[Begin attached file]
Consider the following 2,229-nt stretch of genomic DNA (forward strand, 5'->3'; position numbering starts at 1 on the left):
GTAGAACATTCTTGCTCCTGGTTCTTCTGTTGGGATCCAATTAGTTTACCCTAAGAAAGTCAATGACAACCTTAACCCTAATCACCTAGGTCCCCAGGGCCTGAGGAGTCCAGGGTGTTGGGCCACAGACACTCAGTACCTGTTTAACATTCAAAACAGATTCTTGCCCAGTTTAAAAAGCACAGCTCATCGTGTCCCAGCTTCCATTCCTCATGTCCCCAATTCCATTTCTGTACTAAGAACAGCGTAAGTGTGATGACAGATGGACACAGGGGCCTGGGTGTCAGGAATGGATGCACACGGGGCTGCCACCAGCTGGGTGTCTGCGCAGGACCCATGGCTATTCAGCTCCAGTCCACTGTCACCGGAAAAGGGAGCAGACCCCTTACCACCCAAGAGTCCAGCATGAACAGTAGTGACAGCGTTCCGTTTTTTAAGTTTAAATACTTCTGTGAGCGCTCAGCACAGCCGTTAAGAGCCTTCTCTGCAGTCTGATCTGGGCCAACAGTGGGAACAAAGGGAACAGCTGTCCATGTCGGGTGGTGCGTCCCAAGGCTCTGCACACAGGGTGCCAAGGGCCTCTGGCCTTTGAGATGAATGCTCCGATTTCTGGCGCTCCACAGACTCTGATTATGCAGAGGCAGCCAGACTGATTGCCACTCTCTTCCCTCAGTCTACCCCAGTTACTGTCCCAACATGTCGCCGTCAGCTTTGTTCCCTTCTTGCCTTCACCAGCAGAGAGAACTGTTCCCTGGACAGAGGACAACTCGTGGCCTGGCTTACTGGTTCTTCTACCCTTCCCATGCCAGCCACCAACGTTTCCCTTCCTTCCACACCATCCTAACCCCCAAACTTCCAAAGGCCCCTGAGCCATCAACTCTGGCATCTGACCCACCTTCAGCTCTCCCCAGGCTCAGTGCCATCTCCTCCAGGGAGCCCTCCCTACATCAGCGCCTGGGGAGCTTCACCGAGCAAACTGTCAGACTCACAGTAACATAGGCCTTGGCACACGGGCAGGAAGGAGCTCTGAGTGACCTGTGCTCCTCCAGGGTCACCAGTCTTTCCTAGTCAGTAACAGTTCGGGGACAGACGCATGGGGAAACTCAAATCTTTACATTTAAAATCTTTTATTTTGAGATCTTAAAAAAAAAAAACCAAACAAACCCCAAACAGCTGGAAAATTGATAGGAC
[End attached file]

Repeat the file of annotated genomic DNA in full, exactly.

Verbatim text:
Consider the following 2,229-nt stretch of genomic DNA (forward strand, 5'->3'; position numbering starts at 1 on the left):
GTAGAACATTCTTGCTCCTGGTTCTTCTGTTGGGATCCAATTAGTTTACCCTAAGAAAGTCAATGACAACCTTAACCCTAATCACCTAGGTCCCCAGGGCCTGAGGAGTCCAGGGTGTTGGGCCACAGACACTCAGTACCTGTTTAACATTCAAAACAGATTCTTGCCCAGTTTAAAAAGCACAGCTCATCGTGTCCCAGCTTCCATTCCTCATGTCCCCAATTCCATTTCTGTACTAAGAACAGCGTAAGTGTGATGACAGATGGACACAGGGGCCTGGGTGTCAGGAATGGATGCACACGGGGCTGCCACCAGCTGGGTGTCTGCGCAGGACCCATGGCTATTCAGCTCCAGTCCACTGTCACCGGAAAAGGGAGCAGACCCCTTACCACCCAAGAGTCCAGCATGAACAGTAGTGACAGCGTTCCGTTTTTTAAGTTTAAATACTTCTGTGAGCGCTCAGCACAGCCGTTAAGAGCCTTCTCTGCAGTCTGATCTGGGCCAACAGTGGGAACAAAGGGAACAGCTGTCCATGTCGGGTGGTGCGTCCCAAGGCTCTGCACACAGGGTGCCAAGGGCCTCTGGCCTTTGAGATGAATGCTCCGATTTCTGGCGCTCCACAGACTCTGATTATGCAGAGGCAGCCAGACTGATTGCCACTCTCTTCCCTCAGTCTACCCCAGTTACTGTCCCAACATGTCGCCGTCAGCTTTGTTCCCTTCTTGCCTTCACCAGCAGAGAGAACTGTTCCCTGGACAGAGGACAACTCGTGGCCTGGCTTACTGGTTCTTCTACCCTTCCCATGCCAGCCACCAACGTTTCCCTTCCTTCCACACCATCCTAACCCCCAAACTTCCAAAGGCCCCTGAGCCATCAACTCTGGCATCTGACCCACCTTCAGCTCTCCCCAGGCTCAGTGCCATCTCCTCCAGGGAGCCCTCCCTACATCAGCGCCTGGGGAGCTTCACCGAGCAAACTGTCAGACTCACAGTAACATAGGCCTTGGCACACGGGCAGGAAGGAGCTCTGAGTGACCTGTGCTCCTCCAGGGTCACCAGTCTTTCCTAGTCAGTAACAGTTCGGGGACAGACGCATGGGGAAACTCAAATCTTTACATTTAAAATCTTTTATTTTGAGATCTTAAAAAAAAAAAACCAAACAAACCCCAAACAGCTGGAAAATTGATAGGAC